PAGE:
Group proposes faster Wi-Fi specification

Networking consortium submits proposal for faster Wi-Fi, as battle lines are drawn between rival groups.

Richard Shim Staff Writer, CNET News.com
Richard Shim
writes about gadgets big and small.
Richard Shim
2 min read
A consortium of networking companies has readied its proposal for the next wireless networking standard, as battle lines are drawn between rival groups.

The group, calling itself WWiSE (short for World Wide Spectrum Efficiency), on Thursday announced that it is submitting suggestions for the Institute of Electrical and Electronic Engineers 802.11n task group to consider in developing the next-generation Wi-Fi standard.

The 802.11n standard will allow for actual throughput rates of up to 100 megabits per second. In comparison, 802.11g, the current fastest Wi-Fi standard, has optimal rates of 54mbps but average rates of about half that.

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The first draft of the 802.11n spec is slated for the middle of next year, with a completed standard planned for late 2006 to early 2007.

The WWiSE announcement comes as a Friday midnight deadline for submissions to the task group draws near. The IEEE 802.11n group has scheduled a mid-September meeting in Berlin to discuss the proposals.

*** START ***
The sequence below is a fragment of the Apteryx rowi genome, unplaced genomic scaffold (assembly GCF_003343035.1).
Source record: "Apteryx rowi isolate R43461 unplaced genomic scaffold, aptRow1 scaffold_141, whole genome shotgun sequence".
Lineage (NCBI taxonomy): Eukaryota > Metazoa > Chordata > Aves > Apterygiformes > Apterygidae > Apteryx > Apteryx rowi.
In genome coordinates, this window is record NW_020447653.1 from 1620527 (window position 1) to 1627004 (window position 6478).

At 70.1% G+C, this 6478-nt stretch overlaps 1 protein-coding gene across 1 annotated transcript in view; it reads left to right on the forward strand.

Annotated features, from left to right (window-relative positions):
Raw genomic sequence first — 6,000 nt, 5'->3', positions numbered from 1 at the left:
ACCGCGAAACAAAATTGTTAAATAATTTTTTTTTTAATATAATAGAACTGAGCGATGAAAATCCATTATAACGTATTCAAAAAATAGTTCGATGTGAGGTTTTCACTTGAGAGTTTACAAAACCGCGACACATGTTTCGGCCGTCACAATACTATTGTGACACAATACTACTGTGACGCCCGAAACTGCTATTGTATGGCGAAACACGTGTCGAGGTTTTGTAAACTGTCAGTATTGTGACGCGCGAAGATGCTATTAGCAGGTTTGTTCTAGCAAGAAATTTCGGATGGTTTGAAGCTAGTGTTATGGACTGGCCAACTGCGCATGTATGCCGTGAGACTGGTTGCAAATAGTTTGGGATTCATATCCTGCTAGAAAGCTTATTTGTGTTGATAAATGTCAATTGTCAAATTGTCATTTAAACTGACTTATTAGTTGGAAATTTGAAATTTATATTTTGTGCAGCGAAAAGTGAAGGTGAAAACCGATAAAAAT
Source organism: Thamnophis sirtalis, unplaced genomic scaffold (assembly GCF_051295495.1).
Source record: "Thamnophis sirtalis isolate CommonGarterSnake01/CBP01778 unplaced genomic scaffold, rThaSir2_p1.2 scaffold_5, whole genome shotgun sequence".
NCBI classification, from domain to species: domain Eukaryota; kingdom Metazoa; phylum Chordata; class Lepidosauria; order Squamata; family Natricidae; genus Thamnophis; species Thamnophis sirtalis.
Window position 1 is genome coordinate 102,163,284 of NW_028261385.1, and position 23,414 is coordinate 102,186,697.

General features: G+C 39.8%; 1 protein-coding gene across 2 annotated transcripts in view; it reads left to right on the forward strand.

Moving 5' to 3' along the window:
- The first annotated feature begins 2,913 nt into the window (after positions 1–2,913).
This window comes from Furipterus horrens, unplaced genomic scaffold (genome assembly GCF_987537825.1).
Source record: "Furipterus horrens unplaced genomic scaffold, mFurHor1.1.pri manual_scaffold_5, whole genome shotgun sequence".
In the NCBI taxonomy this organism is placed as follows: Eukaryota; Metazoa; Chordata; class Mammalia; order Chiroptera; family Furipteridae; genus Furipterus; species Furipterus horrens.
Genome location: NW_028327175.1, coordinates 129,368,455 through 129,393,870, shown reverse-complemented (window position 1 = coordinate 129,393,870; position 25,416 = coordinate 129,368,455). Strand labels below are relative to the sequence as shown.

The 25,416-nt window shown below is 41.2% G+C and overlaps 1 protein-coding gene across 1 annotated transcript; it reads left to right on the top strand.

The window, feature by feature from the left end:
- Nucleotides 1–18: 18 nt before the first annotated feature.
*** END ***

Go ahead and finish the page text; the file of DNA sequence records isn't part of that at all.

Another group of companies, informally calling itself TGnSync, has similar requests for the IEEE's 802.11n task group in the works and plans to submit its suggestions by the Friday deadline. TGnSync members include Atheros, Agere, Royal Philips Electronics and Intel.

The two groups differ on the licensing of intellectual property. While both groups claim that they will comply with reasonable and nondiscriminatory (RAND) licensing terms, WWiSE said that if its proposal is accepted, its members have agreed to what it is calling RAND under zero royalty (RAND-Z).

WWiSE companies have agreed to a reciprocal royalty-free individual license option, which means that members won't charge developers for an 802.11n license. That will translate to lower costs to developers, manufacturers and consumers, according to the group.

The WWiSE submission also proposes the use of the 20MHz radio band to ensure worldwide spectrum compliance, making it easier and faster for 802.11n-based products to be released globally. In addition, the proposal calls for backward compatibility with current Wi-Fi standards.

WWiSE companies will use MIMO-OFDM (multiple input, multiple output-orthogonal frequency division multiplexing) technology to achieve high-speed data throughput. Airgo Networks has been developing and shipping chips based on MIMO technology and recently added Belkin as a partner to ship products using the chips, starting in October.

Airgo is a member of the WWiSE group. Others include Bermai, Broadcom, Conexant Systems, STMicroelectronics and Texas Instruments.